I’m a BIG believer in the lean start up style of building online businesses. Good enough is good enough has been my mantra for many many years and it’s worked very very well.
There was a time when you didn’t have to be great, when you could simply throw up a crappy squeeze page and drive some traffic to it and that would be enough to make money… But that was before every man and his dog paid £2,000 to be told, “You don’t need talent to succeed.”
That was before the market became flooded with people who well and truly believed that showing up was the same thing as “good enough.”
Now I’ve changed my mind.
Nowadays, you probably do need to be great. Or at least very, very, very good.
But how good do you need to be?
The answer to this question begins with when you enter the market.
Imagine a town with no electricians. (Ridiculous, but just imagine it. Pretend it’s back in the days before being an electrician was mainstream.)
Now imagine you are the Very First sparky. You are going to be rolling in the proverbial clover. People are saying, “Oh my God! Finally, an electrician!” They didn’t care as much how good your work looked. If it wasn’t perfect, at least it was a wire, and now it was theirs.
That was what 2008 was like for most online businesses.
Now, imagine that same sleepy town 50 years later. There are quite a few electricians in town. Some are great. Some are terrible. Some look great, but they’re terrible.
Now you walk into town, and this is your competition. And they’ve all been around longer than you have.
You can’t just throw up your shingle and say “I took this certified electricians training! So, hire me already!” and expect it to work “just because”.
You also can’t charge premium rates (because your Platinum Mastermind Electricians Mentor said “you were worth it” and “you have to respect what you bring to this world”) and expect it to work “just because.”
Yet this is what a lot of the online gurus train you to believe. And in 2008, they may have been right.
But they’re not right anymore.
Here are the things your potential clients think about when they are sizing you up.
Imagine your ideal client – or at least a perfectly good client – looking around to figure out who they are going to hand their money over to today.
- They are thinking about whether you show any signs of longevity – basically, have you been around long enough to prove that you have been doing this for a living?
- They are thinking about whether your website, content, and newsletters communicate a level of expertise that makes them confident you can solve their problems.
- They are thinking about whether they can see evidence of clients you have helped who are similar enough to them to inspire confidence in your services.
- They are thinking about your reputation, and whether they’ve heard enough people talking positively about the paid work you did for them. (Case studies can count here.)
- They are thinking about the level of hustle you put into your business – are you visibly showing up, or is your website or list a ghost town?
- They are thinking about how you communicate your deliverables – in other words, what they get for their money – in terms of the concrete things they care about paying for.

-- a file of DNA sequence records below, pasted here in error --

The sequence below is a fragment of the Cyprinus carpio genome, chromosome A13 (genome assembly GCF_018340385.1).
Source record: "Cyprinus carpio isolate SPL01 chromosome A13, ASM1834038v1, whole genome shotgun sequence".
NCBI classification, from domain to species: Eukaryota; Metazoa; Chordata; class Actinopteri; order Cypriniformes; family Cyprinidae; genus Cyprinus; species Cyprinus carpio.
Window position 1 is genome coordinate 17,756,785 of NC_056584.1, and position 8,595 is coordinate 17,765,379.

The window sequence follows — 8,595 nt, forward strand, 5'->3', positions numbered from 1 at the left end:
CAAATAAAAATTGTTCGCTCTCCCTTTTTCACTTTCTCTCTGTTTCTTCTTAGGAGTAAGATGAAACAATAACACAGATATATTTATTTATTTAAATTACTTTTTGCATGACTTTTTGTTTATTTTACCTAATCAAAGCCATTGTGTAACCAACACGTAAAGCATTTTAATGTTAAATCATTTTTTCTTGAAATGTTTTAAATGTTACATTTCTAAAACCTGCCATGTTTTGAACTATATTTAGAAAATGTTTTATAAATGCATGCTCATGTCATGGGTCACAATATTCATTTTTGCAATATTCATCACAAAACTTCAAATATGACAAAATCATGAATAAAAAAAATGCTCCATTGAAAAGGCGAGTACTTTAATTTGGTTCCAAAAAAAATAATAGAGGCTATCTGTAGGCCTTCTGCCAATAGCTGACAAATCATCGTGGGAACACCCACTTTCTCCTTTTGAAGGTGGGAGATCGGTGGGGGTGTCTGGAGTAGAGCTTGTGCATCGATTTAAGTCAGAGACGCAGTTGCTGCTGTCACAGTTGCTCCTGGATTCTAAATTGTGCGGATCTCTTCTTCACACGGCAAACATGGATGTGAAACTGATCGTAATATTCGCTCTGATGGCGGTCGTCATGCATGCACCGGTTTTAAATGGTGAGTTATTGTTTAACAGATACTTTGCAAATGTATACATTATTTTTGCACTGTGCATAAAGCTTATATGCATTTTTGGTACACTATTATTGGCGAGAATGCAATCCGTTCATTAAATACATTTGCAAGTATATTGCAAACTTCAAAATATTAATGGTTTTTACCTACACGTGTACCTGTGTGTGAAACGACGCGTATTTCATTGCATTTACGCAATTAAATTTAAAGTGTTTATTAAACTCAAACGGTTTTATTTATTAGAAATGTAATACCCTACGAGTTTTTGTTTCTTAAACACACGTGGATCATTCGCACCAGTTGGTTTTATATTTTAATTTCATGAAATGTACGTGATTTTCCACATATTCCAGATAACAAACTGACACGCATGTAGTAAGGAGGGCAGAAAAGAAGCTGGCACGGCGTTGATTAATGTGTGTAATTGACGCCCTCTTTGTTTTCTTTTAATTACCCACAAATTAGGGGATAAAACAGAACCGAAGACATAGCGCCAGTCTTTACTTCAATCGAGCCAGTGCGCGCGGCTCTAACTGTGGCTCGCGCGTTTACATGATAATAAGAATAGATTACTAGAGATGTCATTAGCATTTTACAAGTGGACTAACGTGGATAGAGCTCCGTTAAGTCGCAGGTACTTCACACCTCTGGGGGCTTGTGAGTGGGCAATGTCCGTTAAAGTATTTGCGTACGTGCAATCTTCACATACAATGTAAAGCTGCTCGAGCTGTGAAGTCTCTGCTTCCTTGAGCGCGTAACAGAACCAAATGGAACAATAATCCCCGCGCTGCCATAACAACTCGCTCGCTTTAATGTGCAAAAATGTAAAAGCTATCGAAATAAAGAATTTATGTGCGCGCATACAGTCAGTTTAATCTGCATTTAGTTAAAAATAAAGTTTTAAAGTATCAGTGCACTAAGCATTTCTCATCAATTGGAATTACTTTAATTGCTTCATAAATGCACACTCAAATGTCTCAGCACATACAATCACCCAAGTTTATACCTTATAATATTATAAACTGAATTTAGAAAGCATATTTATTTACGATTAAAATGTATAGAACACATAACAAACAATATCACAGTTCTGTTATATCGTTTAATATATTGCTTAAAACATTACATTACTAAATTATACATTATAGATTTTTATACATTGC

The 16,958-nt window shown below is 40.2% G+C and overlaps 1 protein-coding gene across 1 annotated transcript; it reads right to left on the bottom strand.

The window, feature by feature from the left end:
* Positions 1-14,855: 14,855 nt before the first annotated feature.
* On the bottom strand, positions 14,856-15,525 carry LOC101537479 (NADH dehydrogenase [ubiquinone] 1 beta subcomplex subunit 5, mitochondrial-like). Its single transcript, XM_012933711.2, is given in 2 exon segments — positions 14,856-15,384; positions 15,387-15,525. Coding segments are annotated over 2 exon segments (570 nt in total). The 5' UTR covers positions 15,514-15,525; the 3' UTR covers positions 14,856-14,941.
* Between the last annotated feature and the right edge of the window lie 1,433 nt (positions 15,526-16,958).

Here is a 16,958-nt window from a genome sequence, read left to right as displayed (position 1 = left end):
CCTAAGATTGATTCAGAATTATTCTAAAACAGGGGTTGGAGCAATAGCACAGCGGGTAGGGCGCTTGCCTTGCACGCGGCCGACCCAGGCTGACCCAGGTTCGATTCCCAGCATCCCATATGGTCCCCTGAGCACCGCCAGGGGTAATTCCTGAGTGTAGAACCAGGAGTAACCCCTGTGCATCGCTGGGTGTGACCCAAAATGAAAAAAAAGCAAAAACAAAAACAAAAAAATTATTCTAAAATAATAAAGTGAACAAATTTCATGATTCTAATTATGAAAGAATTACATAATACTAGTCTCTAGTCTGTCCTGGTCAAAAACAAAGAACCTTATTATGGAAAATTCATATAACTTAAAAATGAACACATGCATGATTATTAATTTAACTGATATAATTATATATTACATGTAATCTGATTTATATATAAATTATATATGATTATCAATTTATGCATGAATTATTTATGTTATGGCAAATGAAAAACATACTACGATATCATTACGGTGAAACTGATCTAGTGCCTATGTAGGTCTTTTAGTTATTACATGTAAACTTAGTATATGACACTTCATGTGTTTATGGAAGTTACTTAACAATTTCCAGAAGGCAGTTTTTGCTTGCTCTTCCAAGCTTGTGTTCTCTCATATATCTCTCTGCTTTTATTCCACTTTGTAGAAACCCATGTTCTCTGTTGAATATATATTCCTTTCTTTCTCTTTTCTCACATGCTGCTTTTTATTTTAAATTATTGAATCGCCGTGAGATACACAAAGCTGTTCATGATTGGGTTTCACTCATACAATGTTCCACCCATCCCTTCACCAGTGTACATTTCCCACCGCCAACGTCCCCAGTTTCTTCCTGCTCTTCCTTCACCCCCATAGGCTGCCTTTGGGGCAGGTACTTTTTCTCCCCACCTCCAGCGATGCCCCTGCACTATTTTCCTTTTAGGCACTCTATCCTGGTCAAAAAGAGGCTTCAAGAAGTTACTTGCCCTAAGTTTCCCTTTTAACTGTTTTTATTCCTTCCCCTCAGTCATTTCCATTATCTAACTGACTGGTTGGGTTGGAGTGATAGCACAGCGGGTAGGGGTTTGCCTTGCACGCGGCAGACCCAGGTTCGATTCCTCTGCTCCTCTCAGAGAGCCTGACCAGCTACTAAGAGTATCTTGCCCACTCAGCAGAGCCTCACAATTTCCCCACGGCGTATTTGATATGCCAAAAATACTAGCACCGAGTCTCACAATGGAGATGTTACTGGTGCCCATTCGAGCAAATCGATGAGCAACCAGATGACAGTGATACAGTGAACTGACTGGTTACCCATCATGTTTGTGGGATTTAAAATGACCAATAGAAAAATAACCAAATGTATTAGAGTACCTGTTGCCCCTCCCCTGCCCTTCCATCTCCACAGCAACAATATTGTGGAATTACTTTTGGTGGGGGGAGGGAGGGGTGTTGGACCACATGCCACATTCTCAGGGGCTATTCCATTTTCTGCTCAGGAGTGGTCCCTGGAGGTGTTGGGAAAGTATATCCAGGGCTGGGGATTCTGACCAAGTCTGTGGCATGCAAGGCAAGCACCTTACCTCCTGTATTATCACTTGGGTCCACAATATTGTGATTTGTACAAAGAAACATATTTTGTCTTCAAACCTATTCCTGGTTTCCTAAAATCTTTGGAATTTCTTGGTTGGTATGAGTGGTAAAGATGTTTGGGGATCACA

- They are thinking about whether your rate is even worth it in the first place.
- And, most importantly, they are thinking about whether you can make their problem go away.
(Note: “Can you make their problem go away?” is not synonymous with “Can you support them through their time of transition?” Only the very rich and very self-aware will pay for the latter. Pretty much everybody will pay for the former.)
However! It is very important to know this:
This is not an “all or nothing” list of things that you need. You can mitigate weaknesses in one area with strengths in another.
If your reputation is strong enough, you can be the most intermittent blogger in the world, and you don’t need a regular email schedule.
If your deliverables are attractive enough and you have the case studies and testimonials to back up your abilities, you don’t even need a blog.
If you don’t have a reputation at all yet, but you deliver so much content via your website and list that your potential clients can see you as amazingly talented, you can still book clients handily.
In other words, if you can shine in one or two areas well enough, you can get clients even if the other things they’re looking for aren’t necessarily present in any real way.
The important word here, of course, is “if.”
And, I guess, “shine.”
Your guru may say you’re worth £500 an hour or you should sell your stuff at double the price of other shops. That’s not your guru’s call to make.
Your guru doesn’t have a clue in hell what you are worth, but they will probably tell you it’s a really high number.
But it’s not their mortgage on the line if you can’t get clients or customers, but you can’t back your rate down without committing branding suicide.
It’s not their reputation on the line if you don’t have the key pieces of the puzzle in place to support your rates, or fill your books.
You can’t get a client to happily pay you for your services “just because” you feel like you’re worth the money. It doesn’t work that way.
”Worth the money” is determined by the customer, not by you.
You don’t have to be the best in the world to do very well online, but you do need to be very good. You need to invest in not only looking good but also in communicating your worth to your customers.
Your competition sucks!
They’re lazy and want to do the minimum amount possible. Those that make an extra effort (you) will win online.
Now go get ’em tiger!